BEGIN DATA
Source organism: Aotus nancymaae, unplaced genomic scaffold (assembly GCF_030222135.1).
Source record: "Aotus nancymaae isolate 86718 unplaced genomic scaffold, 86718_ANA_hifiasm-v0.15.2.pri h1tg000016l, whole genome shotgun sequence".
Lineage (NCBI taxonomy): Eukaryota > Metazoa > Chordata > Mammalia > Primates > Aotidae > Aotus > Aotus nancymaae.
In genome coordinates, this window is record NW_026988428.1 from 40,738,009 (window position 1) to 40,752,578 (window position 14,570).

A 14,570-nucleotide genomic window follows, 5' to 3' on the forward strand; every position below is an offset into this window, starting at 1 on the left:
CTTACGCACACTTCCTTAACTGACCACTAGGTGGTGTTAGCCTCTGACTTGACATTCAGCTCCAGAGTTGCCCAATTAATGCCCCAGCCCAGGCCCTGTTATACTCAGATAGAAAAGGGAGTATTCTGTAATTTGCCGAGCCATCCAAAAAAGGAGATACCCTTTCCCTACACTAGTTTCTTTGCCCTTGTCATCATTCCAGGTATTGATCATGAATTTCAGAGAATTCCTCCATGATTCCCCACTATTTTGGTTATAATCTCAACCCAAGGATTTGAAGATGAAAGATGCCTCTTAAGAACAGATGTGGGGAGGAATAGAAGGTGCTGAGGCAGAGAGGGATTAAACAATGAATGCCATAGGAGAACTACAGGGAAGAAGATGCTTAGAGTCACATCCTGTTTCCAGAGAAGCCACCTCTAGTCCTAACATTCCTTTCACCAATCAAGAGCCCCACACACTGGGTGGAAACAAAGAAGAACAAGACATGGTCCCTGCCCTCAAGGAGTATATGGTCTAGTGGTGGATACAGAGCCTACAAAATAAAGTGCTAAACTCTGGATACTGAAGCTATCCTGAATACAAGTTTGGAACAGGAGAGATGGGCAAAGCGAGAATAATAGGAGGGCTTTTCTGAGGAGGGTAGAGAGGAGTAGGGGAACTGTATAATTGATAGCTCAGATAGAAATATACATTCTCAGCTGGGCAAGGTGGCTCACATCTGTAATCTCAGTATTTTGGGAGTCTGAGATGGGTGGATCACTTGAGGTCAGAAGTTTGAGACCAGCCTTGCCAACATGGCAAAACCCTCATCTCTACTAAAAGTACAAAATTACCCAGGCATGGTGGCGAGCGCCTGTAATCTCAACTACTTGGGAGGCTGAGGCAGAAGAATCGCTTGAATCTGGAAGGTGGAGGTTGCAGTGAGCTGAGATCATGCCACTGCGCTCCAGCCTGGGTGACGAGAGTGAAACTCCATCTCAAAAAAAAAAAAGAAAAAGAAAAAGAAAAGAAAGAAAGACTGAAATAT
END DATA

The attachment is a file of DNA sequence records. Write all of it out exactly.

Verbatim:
Source organism: Aotus nancymaae, unplaced genomic scaffold (assembly GCF_030222135.1).
Source record: "Aotus nancymaae isolate 86718 unplaced genomic scaffold, 86718_ANA_hifiasm-v0.15.2.pri h1tg000016l, whole genome shotgun sequence".
Lineage (NCBI taxonomy): Eukaryota > Metazoa > Chordata > Mammalia > Primates > Aotidae > Aotus > Aotus nancymaae.
In genome coordinates, this window is record NW_026988428.1 from 40,738,009 (window position 1) to 40,752,578 (window position 14,570).

A 14,570-nucleotide genomic window follows, 5' to 3' on the forward strand; every position below is an offset into this window, starting at 1 on the left:
CTTACGCACACTTCCTTAACTGACCACTAGGTGGTGTTAGCCTCTGACTTGACATTCAGCTCCAGAGTTGCCCAATTAATGCCCCAGCCCAGGCCCTGTTATACTCAGATAGAAAAGGGAGTATTCTGTAATTTGCCGAGCCATCCAAAAAAGGAGATACCCTTTCCCTACACTAGTTTCTTTGCCCTTGTCATCATTCCAGGTATTGATCATGAATTTCAGAGAATTCCTCCATGATTCCCCACTATTTTGGTTATAATCTCAACCCAAGGATTTGAAGATGAAAGATGCCTCTTAAGAACAGATGTGGGGAGGAATAGAAGGTGCTGAGGCAGAGAGGGATTAAACAATGAATGCCATAGGAGAACTACAGGGAAGAAGATGCTTAGAGTCACATCCTGTTTCCAGAGAAGCCACCTCTAGTCCTAACATTCCTTTCACCAATCAAGAGCCCCACACACTGGGTGGAAACAAAGAAGAACAAGACATGGTCCCTGCCCTCAAGGAGTATATGGTCTAGTGGTGGATACAGAGCCTACAAAATAAAGTGCTAAACTCTGGATACTGAAGCTATCCTGAATACAAGTTTGGAACAGGAGAGATGGGCAAAGCGAGAATAATAGGAGGGCTTTTCTGAGGAGGGTAGAGAGGAGTAGGGGAACTGTATAATTGATAGCTCAGATAGAAATATACATTCTCAGCTGGGCAAGGTGGCTCACATCTGTAATCTCAGTATTTTGGGAGTCTGAGATGGGTGGATCACTTGAGGTCAGAAGTTTGAGACCAGCCTTGCCAACATGGCAAAACCCTCATCTCTACTAAAAGTACAAAATTACCCAGGCATGGTGGCGAGCGCCTGTAATCTCAACTACTTGGGAGGCTGAGGCAGAAGAATCGCTTGAATCTGGAAGGTGGAGGTTGCAGTGAGCTGAGATCATGCCACTGCGCTCCAGCCTGGGTGACGAGAGTGAAACTCCATCTCAAAAAAAAAAAAGAAAAAGAAAAAGAAAAGAAAGAAAGACTGAAATAT